Running Your Business

Different Communication Styles at Work and How to Manage Them

Different Communication Styles at Work
Posted by January 3, 2017

Different communication styles at work are common. An accountant is good with numbers and likes to think logically. A marketing director is creative and has insight into how people think. An HR manager is good with people. A CEO is good with strategy and leadership. How on earth do you get all these people to communicate together effectively? Meshing the touchy-feely with the hard-line numbers, although difficult, is possible if you approach the challenge with a strategy and a plan. Here’s what you need to think about.

Recognize the Need for Different Viewpoints

In a senior leadership meeting, you often run into conflicts between communication styles. Why? Because each area of your business has a different function and the people leading those areas are best suited to them. It can be tempting for a numbers-focused CEO to disregard a people-oriented HR VP because the latter focuses on the “soft” things while the CEO is focused on the “hard,” tangible aspects of the business. But keep in mind that different viewpoints provide balance. You need a finance person who can make sure the numbers line up properly and you need an HR person to ensure staff are motivated. If you focus too much on one side of things, you’ll lose balance.

Ask Simple Questions

To facilitate communication among different types of thinkers, make sure you ask everyone not only how their department can contribute to a proposal but what the effects of the proposal would be. If the CEO asked these two things of everyone at the executive team meeting, think how much valuable information could be obtained. For instance, if the goal is to increase sales by 10 percent, it’s tempting to focus only on sales. But try going around the circle and asking “How can your department contribute and what will the impact of the proposals be?”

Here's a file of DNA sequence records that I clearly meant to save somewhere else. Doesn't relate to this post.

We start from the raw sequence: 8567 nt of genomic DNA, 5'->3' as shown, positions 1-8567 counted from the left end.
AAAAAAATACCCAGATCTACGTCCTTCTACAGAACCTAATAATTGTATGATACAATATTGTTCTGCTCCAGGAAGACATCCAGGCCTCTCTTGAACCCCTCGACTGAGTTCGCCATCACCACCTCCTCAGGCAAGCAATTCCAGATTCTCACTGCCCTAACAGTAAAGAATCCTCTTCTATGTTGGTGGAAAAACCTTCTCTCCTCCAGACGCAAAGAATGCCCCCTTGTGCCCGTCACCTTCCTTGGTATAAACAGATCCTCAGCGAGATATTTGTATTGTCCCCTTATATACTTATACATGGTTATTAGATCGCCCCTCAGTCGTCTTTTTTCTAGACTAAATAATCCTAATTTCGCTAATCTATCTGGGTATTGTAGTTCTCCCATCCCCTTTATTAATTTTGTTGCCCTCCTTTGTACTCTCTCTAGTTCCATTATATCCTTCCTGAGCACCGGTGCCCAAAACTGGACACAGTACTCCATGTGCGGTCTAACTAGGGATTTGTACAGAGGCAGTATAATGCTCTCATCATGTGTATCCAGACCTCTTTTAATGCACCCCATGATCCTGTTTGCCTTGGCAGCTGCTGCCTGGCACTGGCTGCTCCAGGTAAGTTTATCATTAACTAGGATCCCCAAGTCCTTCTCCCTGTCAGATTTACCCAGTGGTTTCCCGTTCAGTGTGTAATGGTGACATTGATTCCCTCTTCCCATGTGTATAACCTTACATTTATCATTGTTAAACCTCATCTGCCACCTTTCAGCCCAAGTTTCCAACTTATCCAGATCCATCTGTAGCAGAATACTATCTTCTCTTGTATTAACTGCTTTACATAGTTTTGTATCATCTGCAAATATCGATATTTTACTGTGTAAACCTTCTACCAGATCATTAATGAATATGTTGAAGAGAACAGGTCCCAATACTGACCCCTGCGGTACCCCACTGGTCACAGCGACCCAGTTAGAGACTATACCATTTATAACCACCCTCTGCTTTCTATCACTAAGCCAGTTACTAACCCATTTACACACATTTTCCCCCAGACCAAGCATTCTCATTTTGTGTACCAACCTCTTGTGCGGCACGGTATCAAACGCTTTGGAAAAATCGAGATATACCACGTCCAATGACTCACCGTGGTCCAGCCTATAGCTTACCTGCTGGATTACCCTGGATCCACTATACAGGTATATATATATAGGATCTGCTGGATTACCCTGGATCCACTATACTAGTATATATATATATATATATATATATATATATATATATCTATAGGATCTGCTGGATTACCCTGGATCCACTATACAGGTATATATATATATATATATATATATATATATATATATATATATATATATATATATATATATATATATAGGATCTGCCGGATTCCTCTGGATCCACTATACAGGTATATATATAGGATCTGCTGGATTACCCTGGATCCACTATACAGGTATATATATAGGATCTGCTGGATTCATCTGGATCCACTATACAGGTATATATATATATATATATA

Finance may reply, “More sales are always good for us! We’re happy to provide any numbers or projections needed.” Marketing may respond, “We would need a new ad campaign. That will cost $X, which will offset any increase in sales.” HR might say, “Our last survey indicated that employees are already feeling overworked. Increasing their sales targets may lead to higher turnover and decreased sales. To achieve 10 percent, we need to make sure our employees are happy.”

See how different things come out? Now you have more information to judge the merits of the plan. When you look at the different areas of the business and understand that the underlying goal is the same—success—you’ll see that the communication part is quite easy. Take the time to listen to different points of view and you’ll help your business and learn a few things.

Remember, We’re All in This Together

Instead of seeing the leadership team as an obstacle, remember that teams focus on a common goal: winning. You would never ignore the offensive line in a football team just because the quarterback is awesome. No matter how awesome your quarterback is, he needs those linemen. Everyone has a different task, but all of them are important for the health of the business. Take the time to listen to everyone’s point of view—whether it is people-focused or numbers-focused. Listening to your whole team will increase your business’s success. That’s why you hired them.

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